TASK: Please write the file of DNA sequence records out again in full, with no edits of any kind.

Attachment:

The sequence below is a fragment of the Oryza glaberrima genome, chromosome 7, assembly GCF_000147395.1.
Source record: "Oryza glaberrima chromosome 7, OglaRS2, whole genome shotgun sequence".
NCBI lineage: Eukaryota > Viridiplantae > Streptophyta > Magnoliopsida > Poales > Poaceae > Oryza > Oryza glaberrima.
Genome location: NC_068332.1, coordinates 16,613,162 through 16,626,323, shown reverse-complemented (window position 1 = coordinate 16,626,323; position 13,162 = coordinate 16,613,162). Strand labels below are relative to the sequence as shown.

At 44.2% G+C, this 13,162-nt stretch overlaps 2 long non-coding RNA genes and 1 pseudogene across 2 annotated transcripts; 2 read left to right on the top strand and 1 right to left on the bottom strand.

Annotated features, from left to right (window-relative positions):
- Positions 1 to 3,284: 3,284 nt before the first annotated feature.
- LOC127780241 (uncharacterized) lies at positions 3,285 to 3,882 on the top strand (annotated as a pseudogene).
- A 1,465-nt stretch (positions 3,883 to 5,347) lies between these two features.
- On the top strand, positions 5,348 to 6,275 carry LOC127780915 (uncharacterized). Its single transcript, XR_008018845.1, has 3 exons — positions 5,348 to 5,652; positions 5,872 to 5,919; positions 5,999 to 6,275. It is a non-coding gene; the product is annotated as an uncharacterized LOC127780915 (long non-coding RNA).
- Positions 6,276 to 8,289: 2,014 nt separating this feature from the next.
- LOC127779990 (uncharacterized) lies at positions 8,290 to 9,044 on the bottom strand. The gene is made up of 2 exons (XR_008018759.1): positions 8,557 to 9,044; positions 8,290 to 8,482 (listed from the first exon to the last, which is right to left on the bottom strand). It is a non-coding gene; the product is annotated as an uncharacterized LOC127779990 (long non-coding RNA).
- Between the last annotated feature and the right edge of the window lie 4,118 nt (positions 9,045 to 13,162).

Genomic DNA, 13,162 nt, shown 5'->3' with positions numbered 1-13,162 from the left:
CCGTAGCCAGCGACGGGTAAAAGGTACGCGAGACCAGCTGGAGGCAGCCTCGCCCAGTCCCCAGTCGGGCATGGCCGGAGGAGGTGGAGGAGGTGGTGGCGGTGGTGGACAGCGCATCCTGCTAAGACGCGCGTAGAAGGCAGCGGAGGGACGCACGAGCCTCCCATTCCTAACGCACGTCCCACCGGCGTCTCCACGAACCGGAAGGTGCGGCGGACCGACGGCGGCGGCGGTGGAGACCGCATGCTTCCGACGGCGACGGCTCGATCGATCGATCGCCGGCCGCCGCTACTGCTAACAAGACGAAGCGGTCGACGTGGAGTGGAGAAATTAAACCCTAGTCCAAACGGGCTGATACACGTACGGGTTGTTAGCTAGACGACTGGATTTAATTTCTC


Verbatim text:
The sequence below is a fragment of the Oryza glaberrima genome, chromosome 7, assembly GCF_000147395.1.
Source record: "Oryza glaberrima chromosome 7, OglaRS2, whole genome shotgun sequence".
NCBI lineage: Eukaryota > Viridiplantae > Streptophyta > Magnoliopsida > Poales > Poaceae > Oryza > Oryza glaberrima.
Genome location: NC_068332.1, coordinates 16,613,162 through 16,626,323, shown reverse-complemented (window position 1 = coordinate 16,626,323; position 13,162 = coordinate 16,613,162). Strand labels below are relative to the sequence as shown.

At 44.2% G+C, this 13,162-nt stretch overlaps 2 long non-coding RNA genes and 1 pseudogene across 2 annotated transcripts; 2 read left to right on the top strand and 1 right to left on the bottom strand.

Annotated features, from left to right (window-relative positions):
- Positions 1 to 3,284: 3,284 nt before the first annotated feature.
- LOC127780241 (uncharacterized) lies at positions 3,285 to 3,882 on the top strand (annotated as a pseudogene).
- A 1,465-nt stretch (positions 3,883 to 5,347) lies between these two features.
- On the top strand, positions 5,348 to 6,275 carry LOC127780915 (uncharacterized). Its single transcript, XR_008018845.1, has 3 exons — positions 5,348 to 5,652; positions 5,872 to 5,919; positions 5,999 to 6,275. It is a non-coding gene; the product is annotated as an uncharacterized LOC127780915 (long non-coding RNA).
- Positions 6,276 to 8,289: 2,014 nt separating this feature from the next.
- LOC127779990 (uncharacterized) lies at positions 8,290 to 9,044 on the bottom strand. The gene is made up of 2 exons (XR_008018759.1): positions 8,557 to 9,044; positions 8,290 to 8,482 (listed from the first exon to the last, which is right to left on the bottom strand). It is a non-coding gene; the product is annotated as an uncharacterized LOC127779990 (long non-coding RNA).
- Between the last annotated feature and the right edge of the window lie 4,118 nt (positions 9,045 to 13,162).

Genomic DNA, 13,162 nt, shown 5'->3' with positions numbered 1-13,162 from the left:
CCGTAGCCAGCGACGGGTAAAAGGTACGCGAGACCAGCTGGAGGCAGCCTCGCCCAGTCCCCAGTCGGGCATGGCCGGAGGAGGTGGAGGAGGTGGTGGCGGTGGTGGACAGCGCATCCTGCTAAGACGCGCGTAGAAGGCAGCGGAGGGACGCACGAGCCTCCCATTCCTAACGCACGTCCCACCGGCGTCTCCACGAACCGGAAGGTGCGGCGGACCGACGGCGGCGGCGGTGGAGACCGCATGCTTCCGACGGCGACGGCTCGATCGATCGATCGCCGGCCGCCGCTACTGCTAACAAGACGAAGCGGTCGACGTGGAGTGGAGAAATTAAACCCTAGTCCAAACGGGCTGATACACGTACGGGTTGTTAGCTAGACGACTGGATTTAATTTCTC